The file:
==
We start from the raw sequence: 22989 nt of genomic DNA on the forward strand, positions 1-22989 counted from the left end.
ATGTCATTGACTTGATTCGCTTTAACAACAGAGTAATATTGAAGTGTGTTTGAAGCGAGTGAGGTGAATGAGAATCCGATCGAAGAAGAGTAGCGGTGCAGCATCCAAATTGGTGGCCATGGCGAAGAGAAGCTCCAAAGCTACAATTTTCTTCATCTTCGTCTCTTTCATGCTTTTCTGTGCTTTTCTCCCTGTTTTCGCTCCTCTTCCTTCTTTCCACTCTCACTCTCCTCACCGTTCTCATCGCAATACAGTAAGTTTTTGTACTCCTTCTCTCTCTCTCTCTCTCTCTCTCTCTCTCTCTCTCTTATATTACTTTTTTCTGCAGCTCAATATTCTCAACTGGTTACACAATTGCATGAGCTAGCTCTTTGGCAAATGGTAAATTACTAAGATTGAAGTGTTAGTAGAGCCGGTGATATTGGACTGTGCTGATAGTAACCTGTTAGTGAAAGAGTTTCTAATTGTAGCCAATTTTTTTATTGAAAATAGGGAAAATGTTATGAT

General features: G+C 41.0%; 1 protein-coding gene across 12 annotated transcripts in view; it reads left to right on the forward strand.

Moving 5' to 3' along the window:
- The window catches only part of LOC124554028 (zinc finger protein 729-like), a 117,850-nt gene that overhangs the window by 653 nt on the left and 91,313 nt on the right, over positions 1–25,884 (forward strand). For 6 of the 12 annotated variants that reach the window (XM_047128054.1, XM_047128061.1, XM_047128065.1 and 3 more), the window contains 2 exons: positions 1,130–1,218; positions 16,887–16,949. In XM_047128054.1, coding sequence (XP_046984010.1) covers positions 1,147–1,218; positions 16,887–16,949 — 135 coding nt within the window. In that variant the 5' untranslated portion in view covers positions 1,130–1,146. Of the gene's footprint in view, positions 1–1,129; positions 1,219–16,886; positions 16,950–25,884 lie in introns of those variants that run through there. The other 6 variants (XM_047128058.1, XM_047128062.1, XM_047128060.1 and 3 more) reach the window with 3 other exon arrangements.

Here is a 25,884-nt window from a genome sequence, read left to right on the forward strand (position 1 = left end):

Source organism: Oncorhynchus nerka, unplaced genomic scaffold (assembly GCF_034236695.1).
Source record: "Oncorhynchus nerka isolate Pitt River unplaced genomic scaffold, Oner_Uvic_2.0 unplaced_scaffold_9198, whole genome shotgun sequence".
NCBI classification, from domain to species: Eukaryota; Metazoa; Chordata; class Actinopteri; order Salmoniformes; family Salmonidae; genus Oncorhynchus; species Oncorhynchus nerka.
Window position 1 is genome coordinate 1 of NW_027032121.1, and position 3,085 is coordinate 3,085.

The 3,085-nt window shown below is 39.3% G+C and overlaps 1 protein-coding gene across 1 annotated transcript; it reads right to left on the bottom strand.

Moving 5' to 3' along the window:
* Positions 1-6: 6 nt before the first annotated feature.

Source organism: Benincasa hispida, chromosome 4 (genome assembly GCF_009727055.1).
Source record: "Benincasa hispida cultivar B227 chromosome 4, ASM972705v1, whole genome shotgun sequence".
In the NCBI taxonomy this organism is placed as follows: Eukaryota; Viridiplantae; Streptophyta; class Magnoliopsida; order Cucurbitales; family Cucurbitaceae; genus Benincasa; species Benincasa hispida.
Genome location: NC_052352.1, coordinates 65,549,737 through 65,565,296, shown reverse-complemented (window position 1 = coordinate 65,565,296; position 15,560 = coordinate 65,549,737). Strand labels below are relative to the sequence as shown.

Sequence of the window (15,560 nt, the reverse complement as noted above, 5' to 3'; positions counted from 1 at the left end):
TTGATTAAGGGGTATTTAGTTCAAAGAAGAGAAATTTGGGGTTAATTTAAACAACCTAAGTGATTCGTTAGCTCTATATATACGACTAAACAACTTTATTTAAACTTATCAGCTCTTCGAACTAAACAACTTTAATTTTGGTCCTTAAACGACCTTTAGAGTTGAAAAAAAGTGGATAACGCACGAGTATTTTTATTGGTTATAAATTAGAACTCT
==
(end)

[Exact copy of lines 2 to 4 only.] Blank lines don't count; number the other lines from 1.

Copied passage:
ATGTCATTGACTTGATTCGCTTTAACAACAGAGTAATATTGAAGTGTGTTTGAAGCGAGTGAGGTGAATGAGAATCCGATCGAAGAAGAGTAGCGGTGCAGCATCCAAATTGGTGGCCATGGCGAAGAGAAGCTCCAAAGCTACAATTTTCTTCATCTTCGTCTCTTTCATGCTTTTCTGTGCTTTTCTCCCTGTTTTCGCTCCTCTTCCTTCTTTCCACTCTCACTCTCCTCACCGTTCTCATCGCAATACAGTAAGTTTTTGTACTCCTTCTCTCTCTCTCTCTCTCTCTCTCTCTCTCTCTCTCTTATATTACTTTTTTCTGCAGCTCAATATTCTCAACTGGTTACACAATTGCATGAGCTAGCTCTTTGGCAAATGGTAAATTACTAAGATTGAAGTGTTAGTAGAGCCGGTGATATTGGACTGTGCTGATAGTAACCTGTTAGTGAAAGAGTTTCTAATTGTAGCCAATTTTTTTATTGAAAATAGGGAAAATGTTATGAT

General features: G+C 41.0%; 1 protein-coding gene across 12 annotated transcripts in view; it reads left to right on the forward strand.

Moving 5' to 3' along the window: